That all may be one


Fifty years after the landmark encounter between the heads of the Catholic and Orthodox Churches in Jerusalem, Pope Francis will revisit the Holy Land amid continuing tension in the Middle East and lingering roadblocks to Catholic-Orthodox dialogue.




Pope Francis is set to make a historic pilgrimage to the Holy Land from May 24 to 26, as an outward manifestation of his constant appeal for peace in the Middle East, amid continuing conflict in the region, particularly in Syria. The Holy Father will visit Jordan, Israel, and Palestine. 

The Latin Patriarch of Jerusalem, Fouad Twal, hopes that the plight of the Church in the Holy Land, particularly the Christians living in East Jerusalem, will be among the issues to be addressed in the visit. East Jerusalem, which is home to some of the holiest sites in Judaism, Christianity, and Islam, is being claimed by both Israel and Palestine. Patriarch Twal prays that the economic agreement that Israel and the Holy See are working out will not result in the discrimination of Arab Christians, who are concerned that the accord will be an affirmation of Israel’s sovereignty over the entire Jerusalem.



Aside from his call for lasting peace, the Pope is set to commemorate the 50th anniversary of the meeting between Pope Paul VI and the Ecumenical Patriarch of Constantinople, Athenagoras, in Jerusalem in January 1964. The meeting between the two Christian leaders heralded the thawing of and significantly transformed the relations between the Catholic and Orthodox Churches, which have been separated for a millennium. The current Ecumenical Patriarch, Bartholomew, will meet with Francis in the holy city during the papal visit.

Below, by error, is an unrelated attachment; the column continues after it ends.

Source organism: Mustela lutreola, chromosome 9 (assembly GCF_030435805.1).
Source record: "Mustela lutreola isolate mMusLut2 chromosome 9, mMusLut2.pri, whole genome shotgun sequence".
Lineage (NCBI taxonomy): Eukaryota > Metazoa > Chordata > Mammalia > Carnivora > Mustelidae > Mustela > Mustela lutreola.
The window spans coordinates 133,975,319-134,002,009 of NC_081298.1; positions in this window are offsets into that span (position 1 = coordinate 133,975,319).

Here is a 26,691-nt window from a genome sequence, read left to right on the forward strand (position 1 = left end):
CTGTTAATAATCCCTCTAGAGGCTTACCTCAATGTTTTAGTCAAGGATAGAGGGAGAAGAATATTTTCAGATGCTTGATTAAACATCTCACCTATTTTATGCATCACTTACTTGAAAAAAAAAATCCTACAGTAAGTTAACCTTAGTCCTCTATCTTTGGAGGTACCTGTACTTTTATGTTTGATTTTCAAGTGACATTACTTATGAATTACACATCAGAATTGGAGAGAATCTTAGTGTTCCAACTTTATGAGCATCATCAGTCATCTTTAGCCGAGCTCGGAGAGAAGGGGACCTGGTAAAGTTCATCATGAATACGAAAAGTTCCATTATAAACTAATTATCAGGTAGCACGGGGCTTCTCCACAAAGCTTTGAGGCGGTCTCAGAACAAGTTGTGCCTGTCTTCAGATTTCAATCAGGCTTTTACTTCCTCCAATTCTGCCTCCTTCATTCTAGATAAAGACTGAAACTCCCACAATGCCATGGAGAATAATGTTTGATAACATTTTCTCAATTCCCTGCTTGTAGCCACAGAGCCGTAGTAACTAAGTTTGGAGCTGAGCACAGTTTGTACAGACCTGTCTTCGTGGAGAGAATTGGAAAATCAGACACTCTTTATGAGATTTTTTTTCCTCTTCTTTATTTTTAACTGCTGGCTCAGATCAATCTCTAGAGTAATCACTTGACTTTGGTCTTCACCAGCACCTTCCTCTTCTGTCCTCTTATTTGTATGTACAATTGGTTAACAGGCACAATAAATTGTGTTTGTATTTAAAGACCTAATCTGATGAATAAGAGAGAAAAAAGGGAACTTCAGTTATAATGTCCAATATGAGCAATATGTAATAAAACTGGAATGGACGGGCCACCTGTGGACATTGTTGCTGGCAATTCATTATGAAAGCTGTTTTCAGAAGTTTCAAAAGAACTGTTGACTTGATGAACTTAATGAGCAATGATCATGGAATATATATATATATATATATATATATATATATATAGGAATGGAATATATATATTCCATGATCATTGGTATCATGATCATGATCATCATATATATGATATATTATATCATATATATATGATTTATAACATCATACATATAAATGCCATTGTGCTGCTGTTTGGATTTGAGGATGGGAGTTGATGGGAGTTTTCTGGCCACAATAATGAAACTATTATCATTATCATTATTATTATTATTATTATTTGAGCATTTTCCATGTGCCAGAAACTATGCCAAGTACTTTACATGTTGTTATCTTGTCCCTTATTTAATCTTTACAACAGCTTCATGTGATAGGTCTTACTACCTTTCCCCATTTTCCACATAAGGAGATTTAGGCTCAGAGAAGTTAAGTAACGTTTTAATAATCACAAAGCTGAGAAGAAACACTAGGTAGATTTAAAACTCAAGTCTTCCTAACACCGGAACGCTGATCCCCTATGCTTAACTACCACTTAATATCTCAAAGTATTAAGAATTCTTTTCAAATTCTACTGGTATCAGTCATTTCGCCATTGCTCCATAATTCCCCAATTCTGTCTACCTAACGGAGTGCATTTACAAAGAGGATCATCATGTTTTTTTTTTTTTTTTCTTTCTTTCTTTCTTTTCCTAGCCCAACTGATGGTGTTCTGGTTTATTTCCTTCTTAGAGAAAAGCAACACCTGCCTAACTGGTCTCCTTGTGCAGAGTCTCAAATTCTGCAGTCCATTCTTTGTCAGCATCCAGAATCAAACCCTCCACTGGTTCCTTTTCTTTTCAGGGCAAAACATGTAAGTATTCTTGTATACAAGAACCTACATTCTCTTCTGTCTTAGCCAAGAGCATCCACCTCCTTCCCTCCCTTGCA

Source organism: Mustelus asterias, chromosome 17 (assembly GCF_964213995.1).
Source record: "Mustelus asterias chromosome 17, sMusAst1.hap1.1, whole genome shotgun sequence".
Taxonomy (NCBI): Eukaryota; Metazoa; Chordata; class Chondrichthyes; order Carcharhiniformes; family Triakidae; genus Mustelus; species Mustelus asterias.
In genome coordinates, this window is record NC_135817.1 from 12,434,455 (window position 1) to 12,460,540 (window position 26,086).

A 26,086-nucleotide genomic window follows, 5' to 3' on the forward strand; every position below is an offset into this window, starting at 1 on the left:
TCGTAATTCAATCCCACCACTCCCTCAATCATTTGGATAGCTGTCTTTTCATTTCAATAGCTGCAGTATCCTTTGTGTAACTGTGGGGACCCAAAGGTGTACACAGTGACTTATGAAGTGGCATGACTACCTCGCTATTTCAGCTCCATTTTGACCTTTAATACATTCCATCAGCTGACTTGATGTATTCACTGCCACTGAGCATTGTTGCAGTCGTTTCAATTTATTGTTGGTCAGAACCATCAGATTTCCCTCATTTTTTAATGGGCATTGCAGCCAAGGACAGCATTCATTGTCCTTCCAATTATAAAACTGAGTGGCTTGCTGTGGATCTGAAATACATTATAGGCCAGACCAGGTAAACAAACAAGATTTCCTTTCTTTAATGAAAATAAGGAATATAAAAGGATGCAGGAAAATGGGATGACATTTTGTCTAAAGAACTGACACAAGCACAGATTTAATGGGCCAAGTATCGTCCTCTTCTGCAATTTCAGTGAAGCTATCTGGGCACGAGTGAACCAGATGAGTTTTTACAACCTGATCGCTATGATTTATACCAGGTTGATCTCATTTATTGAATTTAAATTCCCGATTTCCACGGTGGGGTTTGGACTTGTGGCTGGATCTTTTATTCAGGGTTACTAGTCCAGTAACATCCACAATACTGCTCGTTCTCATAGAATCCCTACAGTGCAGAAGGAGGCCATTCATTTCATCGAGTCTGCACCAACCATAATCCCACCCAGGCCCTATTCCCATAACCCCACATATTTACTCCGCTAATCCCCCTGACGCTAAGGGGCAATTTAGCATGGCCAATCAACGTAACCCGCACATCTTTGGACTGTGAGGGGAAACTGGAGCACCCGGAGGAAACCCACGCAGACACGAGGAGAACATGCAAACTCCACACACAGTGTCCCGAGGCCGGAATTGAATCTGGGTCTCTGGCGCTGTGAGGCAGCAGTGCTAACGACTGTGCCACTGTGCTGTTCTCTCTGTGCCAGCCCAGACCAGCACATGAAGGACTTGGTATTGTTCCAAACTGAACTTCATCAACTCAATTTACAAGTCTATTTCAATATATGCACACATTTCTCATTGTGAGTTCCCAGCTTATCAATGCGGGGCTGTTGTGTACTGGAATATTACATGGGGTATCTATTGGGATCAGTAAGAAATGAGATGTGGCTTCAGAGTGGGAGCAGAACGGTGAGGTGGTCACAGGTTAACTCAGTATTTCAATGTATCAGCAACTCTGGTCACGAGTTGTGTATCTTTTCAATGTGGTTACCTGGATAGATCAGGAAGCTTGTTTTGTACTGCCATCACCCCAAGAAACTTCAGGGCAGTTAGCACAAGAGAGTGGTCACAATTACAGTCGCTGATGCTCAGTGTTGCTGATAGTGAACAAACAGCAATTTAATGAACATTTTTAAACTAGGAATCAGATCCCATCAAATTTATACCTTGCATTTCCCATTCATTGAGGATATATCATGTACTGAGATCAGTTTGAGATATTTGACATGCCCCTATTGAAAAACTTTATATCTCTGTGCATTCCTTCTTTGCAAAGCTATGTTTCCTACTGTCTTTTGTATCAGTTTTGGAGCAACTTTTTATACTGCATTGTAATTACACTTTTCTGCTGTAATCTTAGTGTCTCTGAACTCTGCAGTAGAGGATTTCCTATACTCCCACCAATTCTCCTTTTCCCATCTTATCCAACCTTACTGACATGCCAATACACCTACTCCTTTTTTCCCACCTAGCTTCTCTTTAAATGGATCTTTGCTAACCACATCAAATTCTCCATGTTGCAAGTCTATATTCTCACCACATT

In an interview with Vatican Insider, Irish Bishop Brian Farrell, Secretary of the Pontifical Council for Promoting Christian Unity, describes the Pope’s trip as a “pilgrimage of prayer.” Although Farrell does not expect anything earthshaking to come out of the meeting between Francis and Bartholomew, he, nevertheless, emphasizes its importance in terms of publicly reaffirming the two Churches’ commitment to resolving differences and identifying the roadblocks towards full communion between the Churches.



Since the 1964 meeting between Paul and Athenagoras, much progress has been made in terms of overcoming the prejudices and misunderstandings between the Catholic and Orthodox Churches. For one, both leaders lifted the mutual excommunications imposed by the Eastern and Western Churches, which were a consequence of the Great Schism in 1054. In recent times, the Ecumenical Patriarchate has also sent delegations to Rome for the Feast of Saints Peter and Paul. The Church of Rome, on the other hand, has been reciprocating this filial gesture by sending its representatives to Turkey on the Feast of St. Andrew, patron of the Patriarchate. 

Popes John Paul II and Benedict XVI have also visited the Ecumenical Patriarchate in Turkey in 1979 and 2006, respectively. Meanwhile, Bartholomew made it clear that advancing Orthodox-Catholic relations is among his priorities. He attended Pope Francis’ installation as Bishop of Rome, the first such gesture by an Ecumenical Patriarch since the 11th century Schism. 

Most importantly, formal dialogue between the Catholic and Orthodox Churches, which began in 1980, continues to this day. In October 2007, the Joint International Commission for the Theological Dialogue between the Roman Catholic Church and the Orthodox Church, during its 10th plenary session in Ravenna, Italy, issued what observers called a “breakthrough” document in terms of the advancement of the ecumenical cause. In that “Ravenna document,” member-theologians unanimously recognized the Bishop of Rome as the proto, the bishop of the “first diocese,” as he used to be regarded in the Church in the first millennium.